Hunting Hall

The “Hunting Hall”, which takes its name from the theme of the paintings exhibited, is one of the last rooms on the first floor of the southwest wing commissioned by Count Giuseppe Antonio and perhaps designed by architect Ruggeri.

The rectangular hall has a similar decoration theme as the previous “Zodiac Hall”. The presence on the walls of a plinth with mixtilinear frames in relief, topped by arabesque motifs and spirals that lead to four large paintings on canvas differentiates it. The hunting scenes depicted were painted in the early 18th century by Angelo Maria Crivelli also known as Crivellone. Two of them are signed in full by the artist (“Angelo Maria Crivelli created in the Year 1705”) or its abbreviation (“ANL, MRA / CRL. F.”). This is probably attributable to the loss of the signature on the other two paintings whose paint unfortunately looks flaked and incomplete in some areas.
There are very few biographical information about the artist: it is assumed that he was a painter who specialized in generic representations of hunting wild and domestic birds, poultry and fish and was active from the late 17th century until about 1730, when all his biographical information ceased. The four canvases placed in the room are battle scenes between animals that traced their iconographic matrices to Flemish culture and paintings, in which Crivelli seems to refer to in a rather simplistic way.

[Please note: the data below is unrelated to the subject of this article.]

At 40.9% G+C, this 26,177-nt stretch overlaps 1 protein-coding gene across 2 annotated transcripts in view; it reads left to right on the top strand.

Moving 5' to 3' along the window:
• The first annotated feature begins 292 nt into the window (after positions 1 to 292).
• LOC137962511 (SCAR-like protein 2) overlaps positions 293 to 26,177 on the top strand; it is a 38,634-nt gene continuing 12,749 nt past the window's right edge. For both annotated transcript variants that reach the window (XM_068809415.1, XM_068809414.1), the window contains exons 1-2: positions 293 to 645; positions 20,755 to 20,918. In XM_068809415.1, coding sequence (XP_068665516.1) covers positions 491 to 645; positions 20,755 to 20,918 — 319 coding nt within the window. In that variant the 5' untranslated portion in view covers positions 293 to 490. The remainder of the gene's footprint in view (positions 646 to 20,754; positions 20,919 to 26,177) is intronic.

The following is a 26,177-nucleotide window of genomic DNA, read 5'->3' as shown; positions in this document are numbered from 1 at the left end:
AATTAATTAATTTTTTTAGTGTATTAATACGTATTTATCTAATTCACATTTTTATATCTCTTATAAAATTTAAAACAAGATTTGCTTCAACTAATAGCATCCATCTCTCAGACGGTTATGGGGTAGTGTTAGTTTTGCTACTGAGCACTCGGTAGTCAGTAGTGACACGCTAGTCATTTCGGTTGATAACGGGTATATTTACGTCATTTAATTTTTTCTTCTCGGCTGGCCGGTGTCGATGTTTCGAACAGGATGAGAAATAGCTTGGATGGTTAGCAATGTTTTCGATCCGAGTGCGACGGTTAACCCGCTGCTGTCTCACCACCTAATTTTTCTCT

In the first painting we observe a bloody struggle between a pack of angry dogs, one wearing a red collar with “Arconati” inscribed in gold capital letters and a huge bird where one recognizes the image of a lion. The second canvas, however, consist of dogs attacking a big bear in the woods, while the third, which is less preserved as a whole, shows a pack of dogs attacking an angry black boar. In the fourth canvas there is a big brown bull surrounded by dogs, depicted in the exact moment when the dog is closest and most threatening.
The paintings on the walls are framed with gilded relief motifs, similar to the decorations on the ceiling, characterized by scrolls, medallions and foliage plants. Above the doors are framed oval medallions in relief with gold borders that make them an integral part of the overall decoration. In fact, even the ceiling is adorned with fragmented mixtilinear scroll medallions that contain small reliefs depicting pairs of female figures, taken from the stories of the ancient world. The repeated presence of bows and arrows in these depictions lead us to think that the main character is the goddess of the hunt Diana (Artemis), pictured here with her companions. Small relief putty are scattered throughout the ceiling, holding strips of golden ribbons, which small birds raise in flight.